By Andrea Pineda-Salgado

New York’s increasing rent and food prices have made it difficult for the average single New Yorker to afford to live within the five boroughs; around 53% of New Yorkers are rent-burned, which means they spend over 30% of their paycheck on rent alone. The cost of living in New York City is even more burdensome for young low-income expectant mothers. While these mothers are trying to do the best they can to provide for their babies, it is impossible to set them up for success while living in poverty. Holly Fogle runs Nido de Esperanza, a nonprofit that seeks to break the cycle of poverty by providing additional care during the first 1,000 days of a child’s life. She says the first 1,000 days are the most important in terms of growth and development, and by financially helping women during their first years as mothers, a child’s life will be impacted greatly. 

Holly Fogle, creator of the Bridge Project. Photo: The Bridge Project

Fogle had worked with Nido de Esperanza for eight years providing low-income mothers with parental education, however, when the pandemic hit Nido de Esperanza wasn’t meeting their needs fast enough. During this moment of crisis, the women weren’t in need of parenting classes, but they needed the basics to survive like formula, diapers and food. In a time where many of these mothers were losing work and income, Fogle thought the easiest way to help was by giving them cash. 

“Some of them [used the money] to buy diapers and formula, others used a little bit of the money to keep the landlord off their back, others paid their cell phone bills,” she says. “One mom, [who used the money to pay her phone bill] said to us ‘My mother is my lifeline. To be able to talk to her is the only thing that is keeping me sane as a new mother.’”

Seeing how unrestricted cash was helping new mothers, Fogle decided to create The Bridge Project, NYC’s first guaranteed income program for new and pregnant mothers. It is fully funded by the Monarch Foundation, a foundation started by Fogle and her husband. The program is also partnering with organizations that are deeply embedded in the communities the Bridge Project is serving such as ABC (Association to Benefit Children), Bronx Community Health Network, Northern Manhattan Improvement Corporation and more. 

The Bridge Project provides mothers with monthly cash payments of either $500 or $1,000 — no questions asked. The program’s requirements are that a woman is pregnant, is a new mother whose income is less than $52,000 a year and she lives in either Harlem, Washington Heights, Inwood, Central Bronx and South Bronx. Flyers were posted around the neighborhoods, advertised on social media and information was spread via word of mouth. The application was open for only 10 days and 4,000 mothers applied.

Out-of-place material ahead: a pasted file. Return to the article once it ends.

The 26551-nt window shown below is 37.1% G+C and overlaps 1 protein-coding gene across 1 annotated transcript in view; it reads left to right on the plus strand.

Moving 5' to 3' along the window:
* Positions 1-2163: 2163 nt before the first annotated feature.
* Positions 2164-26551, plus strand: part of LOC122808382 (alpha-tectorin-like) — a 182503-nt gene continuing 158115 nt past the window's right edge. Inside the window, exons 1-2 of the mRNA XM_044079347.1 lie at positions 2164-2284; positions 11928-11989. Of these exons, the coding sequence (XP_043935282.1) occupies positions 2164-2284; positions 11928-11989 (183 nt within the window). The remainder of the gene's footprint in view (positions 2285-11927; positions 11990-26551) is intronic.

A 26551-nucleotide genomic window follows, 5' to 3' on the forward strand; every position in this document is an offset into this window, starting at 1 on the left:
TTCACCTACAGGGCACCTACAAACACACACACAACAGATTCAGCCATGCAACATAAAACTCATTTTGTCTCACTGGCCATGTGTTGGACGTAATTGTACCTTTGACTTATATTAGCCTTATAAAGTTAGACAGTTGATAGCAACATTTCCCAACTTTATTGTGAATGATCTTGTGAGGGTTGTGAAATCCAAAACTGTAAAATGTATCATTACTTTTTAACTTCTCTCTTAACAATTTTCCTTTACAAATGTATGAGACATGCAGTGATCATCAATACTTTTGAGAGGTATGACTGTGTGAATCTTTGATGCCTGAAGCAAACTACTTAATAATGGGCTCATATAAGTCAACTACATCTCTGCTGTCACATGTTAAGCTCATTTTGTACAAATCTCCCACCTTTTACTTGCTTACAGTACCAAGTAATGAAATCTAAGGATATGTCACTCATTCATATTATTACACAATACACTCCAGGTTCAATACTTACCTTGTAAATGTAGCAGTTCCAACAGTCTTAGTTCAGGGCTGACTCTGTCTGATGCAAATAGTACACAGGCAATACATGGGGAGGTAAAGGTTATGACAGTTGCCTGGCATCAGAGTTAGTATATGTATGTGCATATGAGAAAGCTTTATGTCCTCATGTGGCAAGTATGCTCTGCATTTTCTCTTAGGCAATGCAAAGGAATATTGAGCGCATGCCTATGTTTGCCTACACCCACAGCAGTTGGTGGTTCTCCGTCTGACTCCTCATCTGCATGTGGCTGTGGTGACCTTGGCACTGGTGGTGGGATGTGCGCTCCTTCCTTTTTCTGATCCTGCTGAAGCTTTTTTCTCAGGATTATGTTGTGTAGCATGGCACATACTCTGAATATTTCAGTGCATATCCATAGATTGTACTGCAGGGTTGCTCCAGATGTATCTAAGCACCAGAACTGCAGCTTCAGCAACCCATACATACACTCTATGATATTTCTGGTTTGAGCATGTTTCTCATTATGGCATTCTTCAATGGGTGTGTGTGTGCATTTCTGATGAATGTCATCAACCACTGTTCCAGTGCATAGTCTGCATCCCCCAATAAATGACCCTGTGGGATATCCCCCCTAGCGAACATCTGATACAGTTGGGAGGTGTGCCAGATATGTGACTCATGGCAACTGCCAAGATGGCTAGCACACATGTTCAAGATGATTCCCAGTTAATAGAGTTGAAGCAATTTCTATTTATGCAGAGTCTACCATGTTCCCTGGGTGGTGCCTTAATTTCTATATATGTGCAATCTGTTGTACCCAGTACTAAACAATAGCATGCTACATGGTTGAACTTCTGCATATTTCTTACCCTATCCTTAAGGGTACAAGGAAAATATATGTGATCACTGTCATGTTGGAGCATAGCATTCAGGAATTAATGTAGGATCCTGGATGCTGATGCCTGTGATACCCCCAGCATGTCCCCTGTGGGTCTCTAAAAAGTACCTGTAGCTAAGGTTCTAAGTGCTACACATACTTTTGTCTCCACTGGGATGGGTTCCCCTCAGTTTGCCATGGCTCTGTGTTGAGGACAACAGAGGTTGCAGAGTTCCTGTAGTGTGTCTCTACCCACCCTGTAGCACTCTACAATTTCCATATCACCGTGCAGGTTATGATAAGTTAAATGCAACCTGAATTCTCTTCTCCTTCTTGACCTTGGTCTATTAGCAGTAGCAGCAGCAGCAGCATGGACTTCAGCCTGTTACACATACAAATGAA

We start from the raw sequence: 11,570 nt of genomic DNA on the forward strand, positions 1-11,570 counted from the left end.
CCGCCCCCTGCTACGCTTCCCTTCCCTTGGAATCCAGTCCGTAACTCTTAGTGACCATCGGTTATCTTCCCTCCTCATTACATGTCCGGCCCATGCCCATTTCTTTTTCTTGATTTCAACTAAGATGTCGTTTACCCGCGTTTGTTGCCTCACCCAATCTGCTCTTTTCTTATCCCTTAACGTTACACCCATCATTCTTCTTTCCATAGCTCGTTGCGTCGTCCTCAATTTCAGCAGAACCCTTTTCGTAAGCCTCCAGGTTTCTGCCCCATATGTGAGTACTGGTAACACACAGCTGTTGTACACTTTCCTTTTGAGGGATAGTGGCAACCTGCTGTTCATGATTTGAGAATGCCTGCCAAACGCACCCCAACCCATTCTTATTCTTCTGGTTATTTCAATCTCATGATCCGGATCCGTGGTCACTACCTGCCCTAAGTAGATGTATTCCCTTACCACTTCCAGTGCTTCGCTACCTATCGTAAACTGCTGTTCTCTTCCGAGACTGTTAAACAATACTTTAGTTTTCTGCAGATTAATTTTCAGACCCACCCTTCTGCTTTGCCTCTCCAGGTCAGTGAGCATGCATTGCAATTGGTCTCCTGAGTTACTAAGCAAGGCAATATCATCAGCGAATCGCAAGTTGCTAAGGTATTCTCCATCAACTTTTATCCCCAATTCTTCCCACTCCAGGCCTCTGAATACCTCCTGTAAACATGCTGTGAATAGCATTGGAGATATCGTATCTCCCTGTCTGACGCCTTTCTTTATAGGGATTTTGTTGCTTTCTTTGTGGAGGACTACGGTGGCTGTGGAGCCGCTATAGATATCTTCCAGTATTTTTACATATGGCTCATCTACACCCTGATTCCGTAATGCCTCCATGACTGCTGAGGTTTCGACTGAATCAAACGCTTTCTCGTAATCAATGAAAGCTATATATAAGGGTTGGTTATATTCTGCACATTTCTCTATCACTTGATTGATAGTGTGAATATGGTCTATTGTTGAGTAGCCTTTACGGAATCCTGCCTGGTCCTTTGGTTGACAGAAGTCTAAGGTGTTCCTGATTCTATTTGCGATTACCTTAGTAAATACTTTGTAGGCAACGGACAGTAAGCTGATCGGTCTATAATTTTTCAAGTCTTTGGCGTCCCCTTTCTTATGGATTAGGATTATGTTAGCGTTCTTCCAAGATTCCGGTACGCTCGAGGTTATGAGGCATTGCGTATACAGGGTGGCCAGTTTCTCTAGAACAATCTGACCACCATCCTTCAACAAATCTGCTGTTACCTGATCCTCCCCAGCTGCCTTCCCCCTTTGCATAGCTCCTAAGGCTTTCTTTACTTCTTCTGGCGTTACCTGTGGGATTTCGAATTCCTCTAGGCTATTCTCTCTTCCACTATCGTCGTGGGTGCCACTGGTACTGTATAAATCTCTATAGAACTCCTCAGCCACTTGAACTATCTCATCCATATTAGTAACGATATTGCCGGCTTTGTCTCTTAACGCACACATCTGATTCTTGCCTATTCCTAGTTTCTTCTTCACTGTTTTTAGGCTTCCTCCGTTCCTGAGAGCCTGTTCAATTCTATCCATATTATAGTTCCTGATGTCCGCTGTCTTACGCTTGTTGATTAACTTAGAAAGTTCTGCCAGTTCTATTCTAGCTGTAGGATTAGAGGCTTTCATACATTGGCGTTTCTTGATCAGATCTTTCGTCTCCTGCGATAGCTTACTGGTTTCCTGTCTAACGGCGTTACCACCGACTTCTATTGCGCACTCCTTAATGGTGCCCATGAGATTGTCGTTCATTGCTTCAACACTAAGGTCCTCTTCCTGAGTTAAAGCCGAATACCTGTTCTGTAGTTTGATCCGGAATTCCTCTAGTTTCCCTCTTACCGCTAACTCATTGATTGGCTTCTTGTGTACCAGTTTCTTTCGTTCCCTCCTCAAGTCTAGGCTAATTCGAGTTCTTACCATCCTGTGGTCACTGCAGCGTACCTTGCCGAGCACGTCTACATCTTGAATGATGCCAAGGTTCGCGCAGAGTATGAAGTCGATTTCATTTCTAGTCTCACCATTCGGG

The selection was completely randomized through a computer system. Everyone who had submitted an application was randomly assigned to a group. Fifty people were put in the $500 group and 50 in the $1,000 group, the rest of the applicants were not selected. One hundred mothers, of which 74% were Latino and 40% were Black, were chosen in the first cohort to receive payments that began in July 2021. Fogle says the average income of an applicant was $14,500 a year. 

Throughout the 10 months the program has been running, the mothers have been able to provide for their children in ways they did not think was possible. Fogle knows there are some people who oppose the idea of a guaranteed income, or if they can get behind it, they might want to know where exactly the money is going. However, Fogle says that with this program she confirmed that a mother knows best. 

“People will say to us, ‘Do you do financial literacy classes with them?’ We don’t. I think these women would be more of a financial genius than I ever would be if we were to give them $20 and ask them how to spend it. They know how to stretch that money in ways that I would not be good at,” she says. “[These mothers] are really, really powerful in terms of the innate abilities they have to do the very best for their child.”

The mothers participating in the program will be receiving the no questions asked cash for three years — the three years the Fogle believes are the most important in a child’s life. 

“The reason we chose three years was because of the first 1,000 days of life. It is also at the third birthday that the child is able to enter some of the city’s programs such as Head Start even a little bit earlier in some cases,” she says. 

Fogle hopes that through the data collected via this project, both the state and federal government can see this is a good investment. 

“The child tax credit that we had over the second half of 2021 at the federal level was a version of this. Right. It gave a tax credit to the majority of the families in our country. And what we know is it lifted millions of children out of poverty,” she says. “It is much cheaper to be supporting these children and giving them the best start in life early on versus trying to deal with all the problems that can come down the pipeline when we don’t do those things.”

A second cohort of 500 mothers will be selected this summer to participate in the Bridge Project. This means five hundred babies whose lives will be changed in fundamental ways.

“I hope mothers leave with a sense that someone believes in them to be the best mother they can be, [they can] believe people they’ve never met believe in their hopes and their dreams and that they are doing the best job they can do. Everybody deserves to have a real chance in this country and their baby deserves to be able to follow their dreams and to make a difference in this city. So I hope they leave with that sense of trust and of dignity in this program, but also a sense of dreams and aspirations and optimism for the future.”

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